Some have asked, "What does the Coast Guard have to do with Clarks Hill Lake?"
Well, the answer is a bit complex. The United States Coast Guard has responsibility on all of our nation's waters. Having said that, the sheer size of our nation's waterways, compared to the relatively small number of Coast Guard people, requires the Coast Guard to concentrate its resources on the greatest needs.
That does not mean that Clarks Hill Lake gets no Coast Guard attention. The Coast Guard has assigned that job to its auxiliary. But first a little explanation.
The Coast Guard is composed of four segments: Active duty, reserves, civilian employees and the auxiliary. There are about 41,000 active duty Coast Guard members; 8,100 reservists; 8,100 civilian employees; and 30,000 auxiliarists.
The mission of the Coast Guard is to always be prepared (Semper Paratus ) to respond to any natural or man-made maritime incident or disaster. Coast Guard activities are organized into three areas to do this job:
- Response (if prevention does not work)
- Logistics -- consists of all personnel and assets that support prevention and response
The auxiliary's main function is to support the active duty Coast Guard. The local auxiliary does this, whenever tasked, by providing personnel, boats and aircraft in response to needs from Coast Guard Sector Charleston or Station Tybee.
Auxiliarists also perform administrative duties, such as radio watch standing, at Coast Guard stations enabling active duty personnel to address serious on-water and in-the-air missions.
However, in the CSRA there are no active duty or reserve elements to support, so the auxiliary gets involved in all three areas of prevention, response and logistics. Locally, the auxiliary works closely to support the states' departments of natural resources, the Corps of Engineers and various law enforcement agencies.
We do this by implementing several Coast Guard programs. First, we provide boats and aircraft, with fully trained crews, to conduct safety and security patrols, aids to navigation checks, regatta patrols and search and rescue missions. These patrols are under Coast Guard orders using our own specially inspected boats. The Coast Guard pays for fuel, some maintenance, meals and towing expenses. When under orders, auxiliary crews are covered by Coast Guard liability and medical protection.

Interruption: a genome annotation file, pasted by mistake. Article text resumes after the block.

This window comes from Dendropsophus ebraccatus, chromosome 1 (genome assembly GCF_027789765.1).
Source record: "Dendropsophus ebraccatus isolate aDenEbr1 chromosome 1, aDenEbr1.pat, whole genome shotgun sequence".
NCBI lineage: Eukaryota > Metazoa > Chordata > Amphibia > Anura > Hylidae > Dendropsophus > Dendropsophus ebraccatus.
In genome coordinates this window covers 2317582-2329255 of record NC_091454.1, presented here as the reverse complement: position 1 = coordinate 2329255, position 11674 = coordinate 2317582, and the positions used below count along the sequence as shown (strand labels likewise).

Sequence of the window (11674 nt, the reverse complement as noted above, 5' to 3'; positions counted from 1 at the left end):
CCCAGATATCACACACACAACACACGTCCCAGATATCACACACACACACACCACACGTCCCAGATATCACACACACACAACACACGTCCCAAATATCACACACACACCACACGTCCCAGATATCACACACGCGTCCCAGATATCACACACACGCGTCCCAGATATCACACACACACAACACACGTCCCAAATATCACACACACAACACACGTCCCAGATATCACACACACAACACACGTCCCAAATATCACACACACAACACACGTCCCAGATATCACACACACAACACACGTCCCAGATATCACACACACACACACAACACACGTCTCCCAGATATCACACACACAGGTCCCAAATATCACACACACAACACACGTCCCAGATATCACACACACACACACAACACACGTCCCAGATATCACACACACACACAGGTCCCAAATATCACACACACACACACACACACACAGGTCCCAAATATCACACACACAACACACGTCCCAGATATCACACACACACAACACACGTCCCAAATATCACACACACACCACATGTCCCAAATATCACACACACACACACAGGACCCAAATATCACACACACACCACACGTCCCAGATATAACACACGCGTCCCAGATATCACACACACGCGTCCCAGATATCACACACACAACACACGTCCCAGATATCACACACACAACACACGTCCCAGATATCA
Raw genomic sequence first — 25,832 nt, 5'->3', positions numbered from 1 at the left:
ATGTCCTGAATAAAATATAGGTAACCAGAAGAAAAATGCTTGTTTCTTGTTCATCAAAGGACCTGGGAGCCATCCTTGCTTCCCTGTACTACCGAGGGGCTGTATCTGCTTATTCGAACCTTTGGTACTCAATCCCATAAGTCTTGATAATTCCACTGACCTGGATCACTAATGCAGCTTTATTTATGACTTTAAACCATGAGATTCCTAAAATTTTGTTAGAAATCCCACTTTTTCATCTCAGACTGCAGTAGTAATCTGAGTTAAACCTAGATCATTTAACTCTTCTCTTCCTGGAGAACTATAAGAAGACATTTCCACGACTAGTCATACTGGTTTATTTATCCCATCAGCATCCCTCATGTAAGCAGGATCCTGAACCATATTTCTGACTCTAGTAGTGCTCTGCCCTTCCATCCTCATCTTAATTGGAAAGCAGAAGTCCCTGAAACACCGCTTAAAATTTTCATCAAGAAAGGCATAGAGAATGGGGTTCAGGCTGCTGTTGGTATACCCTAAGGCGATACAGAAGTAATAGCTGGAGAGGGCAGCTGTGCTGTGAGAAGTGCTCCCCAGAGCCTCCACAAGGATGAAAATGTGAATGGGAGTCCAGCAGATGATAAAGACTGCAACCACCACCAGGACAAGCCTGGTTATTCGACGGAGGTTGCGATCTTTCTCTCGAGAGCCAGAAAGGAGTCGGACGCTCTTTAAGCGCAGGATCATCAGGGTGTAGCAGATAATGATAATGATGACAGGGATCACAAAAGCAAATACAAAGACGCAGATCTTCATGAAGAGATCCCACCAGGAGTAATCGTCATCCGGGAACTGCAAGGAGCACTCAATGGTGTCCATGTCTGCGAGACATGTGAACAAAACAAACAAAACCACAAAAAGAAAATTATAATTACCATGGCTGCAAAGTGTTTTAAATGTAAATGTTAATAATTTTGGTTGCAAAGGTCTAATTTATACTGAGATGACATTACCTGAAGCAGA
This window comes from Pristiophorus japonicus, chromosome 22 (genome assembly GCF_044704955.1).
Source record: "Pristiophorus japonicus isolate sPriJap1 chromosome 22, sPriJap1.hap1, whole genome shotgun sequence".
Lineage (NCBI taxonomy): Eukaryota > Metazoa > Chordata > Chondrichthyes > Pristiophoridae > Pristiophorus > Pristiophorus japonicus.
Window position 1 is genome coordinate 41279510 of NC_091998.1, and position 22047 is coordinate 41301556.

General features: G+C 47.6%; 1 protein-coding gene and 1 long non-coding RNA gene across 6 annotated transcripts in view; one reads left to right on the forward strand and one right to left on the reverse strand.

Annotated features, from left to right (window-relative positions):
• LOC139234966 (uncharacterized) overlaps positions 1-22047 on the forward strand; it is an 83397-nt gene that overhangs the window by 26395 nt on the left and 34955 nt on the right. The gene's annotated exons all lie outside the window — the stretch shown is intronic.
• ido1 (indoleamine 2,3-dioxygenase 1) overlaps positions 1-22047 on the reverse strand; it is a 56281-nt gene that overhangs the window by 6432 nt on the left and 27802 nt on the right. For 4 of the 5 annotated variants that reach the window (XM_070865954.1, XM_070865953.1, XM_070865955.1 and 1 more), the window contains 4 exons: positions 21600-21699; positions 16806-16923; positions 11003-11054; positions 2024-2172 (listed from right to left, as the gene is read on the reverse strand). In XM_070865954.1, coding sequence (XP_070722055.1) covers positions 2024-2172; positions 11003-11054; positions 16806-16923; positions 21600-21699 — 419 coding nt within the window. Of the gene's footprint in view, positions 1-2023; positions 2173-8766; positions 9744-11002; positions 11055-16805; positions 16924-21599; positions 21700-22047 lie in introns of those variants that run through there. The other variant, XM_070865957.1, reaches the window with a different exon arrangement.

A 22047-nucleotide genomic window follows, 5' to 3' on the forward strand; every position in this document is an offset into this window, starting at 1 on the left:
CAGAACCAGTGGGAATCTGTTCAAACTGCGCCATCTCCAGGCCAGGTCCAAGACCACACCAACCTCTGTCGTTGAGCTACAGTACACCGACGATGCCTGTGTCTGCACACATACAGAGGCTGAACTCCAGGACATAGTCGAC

Second, the auxiliary, in conjunction with the United States Power Squadrons, conducts free vessel safety checks. These inspections assure that boats meet minimal federal and state equipment requirements. Don't worry about any legal consequences if your boat doesn't pass the inspection the first time. The results are not shared with anyone besides you. If the boat fails the inspection, remedy the situation and then get re-inspected.
The third major Coast Guard program the auxiliary manages is recreational boaters' public education. This consists of a series of boating courses, from basic to advanced, offered the boating public.
In this area these courses are provided jointly by the auxiliary and the Army Corps of Engineers.
Next week's column will address specifically what the local auxiliary "flotilla" (that's the name for the local branch of the auxiliary) does and how you can become a part of the action.
Don't forget to consider attending our next basic boating course to be held Sept. 27. For details and to enroll, contact VanOsdol or Jay Weidman at (800) 533-3478, ext. 1172, or firstname.lastname@example.org.
John L. VanOsdol is commander of the U.S. Coast Guard Auxiliary, CSRA Flotilla. He can be reached at (864) 391-2170, or at email@example.com.
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